Tassin v. Bob Barker Company, Inc. et al

Filing 8

ORDER denying 4 Motion Expedite an Order to Persevere Video of Accident. Signed by Magistrate Judge Erin Wilder-Doomes on 09/28/2017. (ELW)

Download PDF
UNITED STATES DISTRICT COURT MIDDLE DISTRICT OF LOUISIANA ROBERT A. TASSIN, JR. (#117747) CIVIL ACTION VERSUS BOB BARKER COMPANY, INC., ET AL. NO. 16-0382-JWD-EWD ORDER Before the Court is Plaintiff=s Motion to Persevere [sic] Video of Accident (R. Doc. 4), pursuant to which he seeks to compel state officials, specifically agents of the Louisiana Department of Public Safety and Corrections, to preserve video recordings that may exist of an accident that occurred on the morning of June 15, 2015 at the Louisiana State Penitentiary (“LSP”). As discussed hereafter, Plaintiff’s motion shall be denied. This matter involves a claim asserted by Plaintiff against the sellers/manufacturers of allegedly defective shoes that caused him to sustain a fall and injury at LSP on the referenced date. According to Plaintiff, he sent correspondence to LSP Investigative Services on June 20, July 23 and September 14, 2015, requesting that any video of the incident be preserved. When no response was forthcoming, Plaintiff allegedly sent correspondence to an LSP supervisory employee, Trish Foster, on September 14, 2015 and February 17, 2016, making a similar request. Again, however, no response has been forthcoming. Plaintiff thereafter commenced this proceeding against the sellers/manufacturers of the referenced shoes two days shy of the anniversary date of the incident complained of and now seeks an Order from this Court compelling LSP officials, none of whom are named as defendants in this proceeding, to preserve the referenced video evidence. “‘Courts have a right to expect that litigants and counsel will take the necessary steps to ensure that relevant records are preserved when litigation is reasonably anticipated, and that such records are collected, reviewed, and produced to the opposing party.’” Quantlab Technologies Ltd. (BGI) v. Godlevsky, 2014 WL 651944, *7 (S.D. Tex. Feb. 19, 2014) (citation omitted). “The duty to preserve ‘arises when a party has notice that the evidence is relevant to litigation or … should have known that the evidence may be relevant to future litigation. Generally, the duty to preserve extends to documents or tangible things … by or to individuals likely to have discoverable information that the disclosing party may use to support its claims or defenses.’” (citations omitted). Id. at *8 This duty may extend to a non-party to a proceeding when there is a special relationship involving the non-party or when the non-party enters into an agreement to preserve the evidence sought to be obtained. See Andra Group, LP v. JDA Software Group, Inc., 2015 WL 12731762, *15 (N.D. Tex. Dec. 9, 2015) (addressing the obligation of non-parties to preserve evidence and noting that, “[a]bsent some special relationship or duty rising by reason of an agreement, contract, statute, or other special circumstance, the general rule is that there is no duty to preserve possible evidence for another party to aid that other party in some future legal action against a third party” (internal quotation marks omitted)). “Spoliation” of evidence “refers to the destruction or material alteration of evidence or to the failure to preserve property for another’s use as evidence in pending or reasonably foreseeable litigation.” Corp., 271 F.3d 583 (4th Cir. 2001). See Silvestri v. General Motors See also Rimkus Consulting Group, Inc. v. Cammarata, 688 F. Supp. 2d 598, 612 (S.D. Tex. 2010). In the instant case, Plaintiff apparently forwarded correspondence to LSP officials shortly after the incident complained of and requested that any video recordings of the incident be preserved. There is no indication in the record that Plaintiff’s request was not complied with or even whether such recordings exist or existed. See Dixon v. Greyhound Lines, Inc., 2014 WL 6087226, *3 (M.D. La. Nov. 13, 2014) (collecting cases addressing the obligation to preserve video evidence or an accident or incident). Further, there is no indication that intervention by the Court is warranted to preserve evidence that may or may not have been retained, particularly when Plaintiff’s request for such intervention comes more than a year after the incident complained of. In any event, the Court will not generally enmesh itself in discovery matters in the absence of any showing that such involvement is warranted by dilatory, bad faith or wrongful conduct by another party or entity. Finally, Plaintiff is advised that Rule 34(c) of the Federal Rules of Civil Procedure allows a party (such as Plaintiff) to request by subpoena the production of electronically stored information and/or tangible things (such as any video footage of the accident) from a nonparty to a proceeding (such as LSP). The Court will refrain from addressing the issue of spoliation pending a response by LSP officials regarding the existence or non-existence of the referenced evidence, if the information is properly requested by Plaintiff. Accordingly, IT IS ORDERED that Plaintiff=s Motion to Persevere Video of Accident (R. Doc. 4) is hereby DENIED. Signed in Baton Rouge, Louisiana, on September 28, 2017. S ERIN WILDER-DOOMES UNITED STATES MAGISTRATE JUDGE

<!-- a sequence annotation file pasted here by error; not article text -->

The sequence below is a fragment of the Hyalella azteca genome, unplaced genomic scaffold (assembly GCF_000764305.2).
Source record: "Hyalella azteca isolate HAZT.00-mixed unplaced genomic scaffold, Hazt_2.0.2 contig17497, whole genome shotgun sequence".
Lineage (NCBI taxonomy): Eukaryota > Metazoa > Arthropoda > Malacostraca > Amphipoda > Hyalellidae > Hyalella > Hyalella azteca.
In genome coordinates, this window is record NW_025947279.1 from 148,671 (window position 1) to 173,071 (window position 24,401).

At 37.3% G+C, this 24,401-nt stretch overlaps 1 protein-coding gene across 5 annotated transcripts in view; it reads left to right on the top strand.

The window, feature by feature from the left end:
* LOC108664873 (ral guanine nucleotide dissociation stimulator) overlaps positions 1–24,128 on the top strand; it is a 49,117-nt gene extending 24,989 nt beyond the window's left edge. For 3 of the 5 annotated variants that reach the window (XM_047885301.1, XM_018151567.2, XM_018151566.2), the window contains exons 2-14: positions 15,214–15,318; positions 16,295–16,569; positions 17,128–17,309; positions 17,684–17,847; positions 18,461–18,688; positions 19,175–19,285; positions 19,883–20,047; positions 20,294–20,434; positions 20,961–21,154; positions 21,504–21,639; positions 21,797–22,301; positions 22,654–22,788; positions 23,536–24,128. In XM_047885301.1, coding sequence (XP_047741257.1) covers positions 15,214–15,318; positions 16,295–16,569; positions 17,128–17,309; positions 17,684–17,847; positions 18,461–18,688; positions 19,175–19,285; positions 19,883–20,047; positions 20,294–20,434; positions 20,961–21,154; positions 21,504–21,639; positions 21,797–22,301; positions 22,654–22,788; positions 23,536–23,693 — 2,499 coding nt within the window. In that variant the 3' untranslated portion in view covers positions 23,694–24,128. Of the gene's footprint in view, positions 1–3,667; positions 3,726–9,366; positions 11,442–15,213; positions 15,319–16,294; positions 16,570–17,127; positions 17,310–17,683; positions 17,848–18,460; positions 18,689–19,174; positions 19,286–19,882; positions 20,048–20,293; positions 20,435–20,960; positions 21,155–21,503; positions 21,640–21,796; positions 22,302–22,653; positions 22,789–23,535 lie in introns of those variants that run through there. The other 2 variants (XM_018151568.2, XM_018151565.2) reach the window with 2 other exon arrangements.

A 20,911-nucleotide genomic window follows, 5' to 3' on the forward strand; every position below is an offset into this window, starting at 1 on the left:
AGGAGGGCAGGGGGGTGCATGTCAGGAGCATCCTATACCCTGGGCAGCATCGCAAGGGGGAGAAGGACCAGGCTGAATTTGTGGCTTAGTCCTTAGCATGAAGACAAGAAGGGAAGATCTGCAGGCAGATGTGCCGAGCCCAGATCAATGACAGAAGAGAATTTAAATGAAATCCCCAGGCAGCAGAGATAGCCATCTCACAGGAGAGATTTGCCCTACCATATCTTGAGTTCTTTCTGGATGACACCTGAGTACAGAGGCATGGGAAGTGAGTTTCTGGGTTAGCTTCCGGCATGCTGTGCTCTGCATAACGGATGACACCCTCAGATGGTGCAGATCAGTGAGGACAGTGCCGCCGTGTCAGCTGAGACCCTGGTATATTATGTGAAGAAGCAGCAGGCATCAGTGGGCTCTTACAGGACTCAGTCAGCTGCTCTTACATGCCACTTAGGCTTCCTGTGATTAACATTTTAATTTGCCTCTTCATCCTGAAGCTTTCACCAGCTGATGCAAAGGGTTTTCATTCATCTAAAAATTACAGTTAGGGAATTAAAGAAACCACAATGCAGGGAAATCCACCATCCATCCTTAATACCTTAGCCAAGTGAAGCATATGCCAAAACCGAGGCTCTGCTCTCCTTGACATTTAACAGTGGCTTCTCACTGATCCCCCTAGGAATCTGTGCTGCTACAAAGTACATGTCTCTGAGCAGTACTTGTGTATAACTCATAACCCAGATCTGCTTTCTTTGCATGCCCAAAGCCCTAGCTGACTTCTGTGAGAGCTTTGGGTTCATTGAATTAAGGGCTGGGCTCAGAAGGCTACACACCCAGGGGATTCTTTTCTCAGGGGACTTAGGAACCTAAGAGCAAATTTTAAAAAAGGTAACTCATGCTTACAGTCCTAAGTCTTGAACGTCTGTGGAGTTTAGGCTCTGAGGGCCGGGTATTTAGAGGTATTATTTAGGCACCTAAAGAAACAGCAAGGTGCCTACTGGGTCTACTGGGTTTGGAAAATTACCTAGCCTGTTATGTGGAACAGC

Disclaimer: Justia Dockets & Filings provides public litigation records from the federal appellate and district courts. These filings and docket sheets should not be considered findings of fact or liability, nor do they necessarily reflect the view of Justia.

Why Is My Information Online?